Right-to-Work States’ Jobs Fare Better in Pandemic

Member Group : Allegheny Institute

Right-to-work (RTW) laws perennially have been tied to the whipping post erected by organized labor and flogged for everything from allegedly reducing workers’ voices to driving down wages and reducing the economic well-being of all workers, union and nonunion alike, according to one “progressive” group.

But a new study by a scholar at the Allegheny Institute for Public Policy says right-to-work states generally fared better in their jobs numbers during the coronavirus pandemic, at its start and as it wended into September.

“RTW has long been a good proxy for how state governments view free enterprise, free markets and the importance of limited interference in  markets and society in general,” says Jake Haulk, president-emeritus of the Pittsburgh think-thank (in Policy Brief Vol. 20, No. 37).

As the National Conference of State Legislatures defines it, right-to-work laws give states the authority to determine whether workers can be required to join a labor union to obtain or retain a job.

“Twenty-seven states and Guam have given workers a choice when it comes to union membership,” the conference’s website notes. “Labor unions still operate in those states, but workers cannot be compelled to become members as a requirement of their job.”

The Allegheny Institute analysis looked at private-sector payroll jobs in each state as opposed to unemployment rates.

“That’s because unemployment rates can move contrary to what the underlying hiring suggests is occurring to the state of the economy because of swings in people leaving and entering or re-entering the work force,” reminds Haulk.

Private-sector jobs are the focus because in many states, government employment suffered very little and federal jobs increased, he added.

For the U.S., private sector jobs fell 15.2 percent in April 2020 from the 12-month-earlier level. There were 29 states posting smaller than 15.2 percent declines in private sector employment.

“Interestingly, 21 of the 29 are right-to-work states,” the Ph.D. economist says. “With the exception of Maryland all the states with smaller than the national April-to-April job declines—including non-RTW states—are in the South, Midwest, Mountain West and Southwest with Oregon, at 14.4 percent, the only coastal state under a 15.2 decline.”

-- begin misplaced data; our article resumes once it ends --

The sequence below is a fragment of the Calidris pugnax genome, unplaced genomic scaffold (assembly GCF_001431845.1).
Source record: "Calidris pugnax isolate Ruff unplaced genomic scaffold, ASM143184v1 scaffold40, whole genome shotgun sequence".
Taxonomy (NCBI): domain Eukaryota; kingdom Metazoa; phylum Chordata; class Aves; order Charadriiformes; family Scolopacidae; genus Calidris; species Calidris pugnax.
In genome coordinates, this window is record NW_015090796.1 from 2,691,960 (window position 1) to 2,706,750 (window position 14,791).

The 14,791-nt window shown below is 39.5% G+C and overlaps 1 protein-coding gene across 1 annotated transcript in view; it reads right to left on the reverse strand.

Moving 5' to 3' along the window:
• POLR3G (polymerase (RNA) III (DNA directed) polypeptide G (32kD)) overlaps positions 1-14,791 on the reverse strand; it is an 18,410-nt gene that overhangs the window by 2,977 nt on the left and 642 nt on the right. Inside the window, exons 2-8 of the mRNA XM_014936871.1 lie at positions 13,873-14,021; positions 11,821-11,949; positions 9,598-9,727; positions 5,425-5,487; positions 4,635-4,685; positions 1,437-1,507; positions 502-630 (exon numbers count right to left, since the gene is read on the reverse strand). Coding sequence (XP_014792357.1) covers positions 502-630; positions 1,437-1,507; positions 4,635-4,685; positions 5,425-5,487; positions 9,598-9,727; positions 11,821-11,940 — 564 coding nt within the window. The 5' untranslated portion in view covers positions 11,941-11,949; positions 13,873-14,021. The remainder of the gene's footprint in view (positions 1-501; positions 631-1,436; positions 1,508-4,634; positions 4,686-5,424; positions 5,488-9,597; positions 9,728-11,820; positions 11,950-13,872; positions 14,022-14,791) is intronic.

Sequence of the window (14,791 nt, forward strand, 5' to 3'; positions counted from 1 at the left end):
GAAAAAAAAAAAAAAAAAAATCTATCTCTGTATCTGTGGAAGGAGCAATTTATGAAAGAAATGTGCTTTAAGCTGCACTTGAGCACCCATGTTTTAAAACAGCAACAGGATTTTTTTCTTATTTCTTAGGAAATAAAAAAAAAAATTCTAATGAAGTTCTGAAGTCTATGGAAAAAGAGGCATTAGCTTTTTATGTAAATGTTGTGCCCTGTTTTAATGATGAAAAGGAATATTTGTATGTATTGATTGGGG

None of the North-Central, Mid-Atlantic or New England states had job losses less than the national decline.

Meanwhile, 21 states recorded losses greater than the national 15.2 percent decline from April-to-April.

These states ranged from 15.8 percent in California and Louisiana to highs of 26.1 percent in Michigan and 26 percent in Vermont. Pennsylvania’s job losses were 19.6 percent in the April-to-April comparison.

“Of the 21 states having greater than the national drop percentage from April-to-April, six were RTW states,” Haulk says. “And all of those had only recently adopted RTW.”

A better-than-national performance – a 6.8 percent job loss –was posted by 27 states in the September 2019-September 2020 comparison. Right-to-work states accounted for 22 of the 29 better-than-national-average performing states.

The four biggest September-to-September job losers include Hawaii (21.5 percent); Alaska (13.3); New York (12.4) and Vermont (11.2). The actual number of job losers in New York is enormous with over a million fewer jobs than a year before.

“The very best performers with losses at 4.5 percent or lower were all right-to-work states,” Haulk says. Only six of the poorest performers were RTW states while 15 were non-RTW.

Pennsylvania private jobs fared worse than nationally in the September-over-September comparison with 8.3 percent fewer jobs last month. (This notwithstanding a sizable drop in the unemployment rate from 10.4 in August to 8.1 percent in September.)

“This analysis has shown, conclusively, that right-to-work (RTW) states have fared much better on the whole under Covid than non-RTW states,” Haulk concludes.

Colin McNickle is communications and marketing director at the Allegheny Institute for Public Policy ([email protected]).